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Directed By Paul Solet
Starring Jordan Ladd and Samantha Ferris

Complications with birth have declined dramatically in the last century but they are still somewhat common. And yet the idea of a stillborn birth is so deeply tragic and saddening that most of us are clueless when it comes to even discussing the topic let alone dealing with it on any personal  or profound level. Simply put the subject is taboo. We all know it happens. It happens to all of us, in that it has happened to us or someone we know and yet still we don't talk about it. To take this premise as a starting point for a horror film is a stroke of genius.

Madeline Matheson (Ladd) is given the worst news possible for an expectant mother , the news that all parents dread, that she has lost her unborn child. Her decision to carry the child to term is one that showed a remarkable level of commitment to this child and firmly establishes the type of parent she would make. Following the birth of her child something truly remarkable happens. The child returns to life.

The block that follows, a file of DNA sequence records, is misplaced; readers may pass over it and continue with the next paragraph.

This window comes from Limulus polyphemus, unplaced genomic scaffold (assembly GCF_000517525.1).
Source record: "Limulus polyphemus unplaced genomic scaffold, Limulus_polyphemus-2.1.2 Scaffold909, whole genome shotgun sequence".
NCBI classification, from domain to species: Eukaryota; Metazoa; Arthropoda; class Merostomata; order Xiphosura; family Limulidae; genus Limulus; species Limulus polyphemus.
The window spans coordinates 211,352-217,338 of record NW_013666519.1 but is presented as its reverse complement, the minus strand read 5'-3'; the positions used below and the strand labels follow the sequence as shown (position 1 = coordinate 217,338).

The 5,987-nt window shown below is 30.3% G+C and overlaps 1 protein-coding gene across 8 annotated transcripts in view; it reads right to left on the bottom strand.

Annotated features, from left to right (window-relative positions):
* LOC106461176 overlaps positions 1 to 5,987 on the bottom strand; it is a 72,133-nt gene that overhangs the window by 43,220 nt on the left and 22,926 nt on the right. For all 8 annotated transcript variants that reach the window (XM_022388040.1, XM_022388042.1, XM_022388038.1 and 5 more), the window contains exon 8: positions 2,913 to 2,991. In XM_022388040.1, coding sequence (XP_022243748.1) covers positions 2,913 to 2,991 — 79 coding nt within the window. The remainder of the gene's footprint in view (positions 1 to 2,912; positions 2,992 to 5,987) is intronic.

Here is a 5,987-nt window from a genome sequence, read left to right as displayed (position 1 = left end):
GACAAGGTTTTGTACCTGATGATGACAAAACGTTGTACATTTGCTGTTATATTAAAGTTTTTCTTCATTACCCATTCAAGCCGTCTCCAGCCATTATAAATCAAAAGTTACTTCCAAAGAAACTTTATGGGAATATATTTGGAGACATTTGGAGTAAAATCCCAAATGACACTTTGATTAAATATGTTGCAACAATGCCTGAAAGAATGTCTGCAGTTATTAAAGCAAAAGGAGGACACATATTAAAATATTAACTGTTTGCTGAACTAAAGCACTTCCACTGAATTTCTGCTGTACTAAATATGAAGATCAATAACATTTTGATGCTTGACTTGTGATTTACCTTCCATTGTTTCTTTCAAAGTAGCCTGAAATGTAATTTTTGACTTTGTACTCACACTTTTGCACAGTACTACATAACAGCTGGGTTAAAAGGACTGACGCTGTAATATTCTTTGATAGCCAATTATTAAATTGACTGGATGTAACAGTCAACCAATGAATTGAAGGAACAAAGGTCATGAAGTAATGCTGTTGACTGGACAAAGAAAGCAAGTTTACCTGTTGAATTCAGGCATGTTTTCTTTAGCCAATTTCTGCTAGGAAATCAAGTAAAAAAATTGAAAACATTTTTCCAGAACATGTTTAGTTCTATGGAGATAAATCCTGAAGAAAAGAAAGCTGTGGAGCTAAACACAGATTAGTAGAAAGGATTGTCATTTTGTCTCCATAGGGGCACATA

This being a horror film we know that something is deeply wrong with this situation and there will be a price to pay for necromancing. This film is about a devotion that causes a woman to abandon her moral compass and do anything she can to hang on to an idea. Her love is not rooted in the child itself but the idea of a child and the idea of motherhood. We all have ideals that cause us to ignore the truth. Sometimes when you want something so badly you are unwilling or unable to face the reality of it not being what you imagined once you get it. 

This is a gory film that offers no pleasure in its on screen splatter. Everything in the film is played straight. The only relationship in this film that matters is the one between a mother and her child. The husband who died the same day as the child is quickly forgotten and the lesbian midwife who replaces him is completely disposable. I'm not sure if this is a commentary from the point of view of a father who feels left out of his family or a cautionary tale for men who date vegans but either way the film has a somewhat bitter tone throughout. That's not to say I didn't enjoy the film because I think this is highly watchable. It just has the undercurrent of a man who was scorned and has some shit he needs to work out.  

The point of horror is to make the audience face its darkest fears. We are given the experience of wrestling with these fears in a darkened room thanks to horror films. This experience can be cathartic and helpful to open dialogues about subject matters that we might otherwise sweep under the rug and ignore. I'm not sure Grace will help to open any dialogues about infant mortality but it does take this taboo subject head on and there is definitely something to be said for that.

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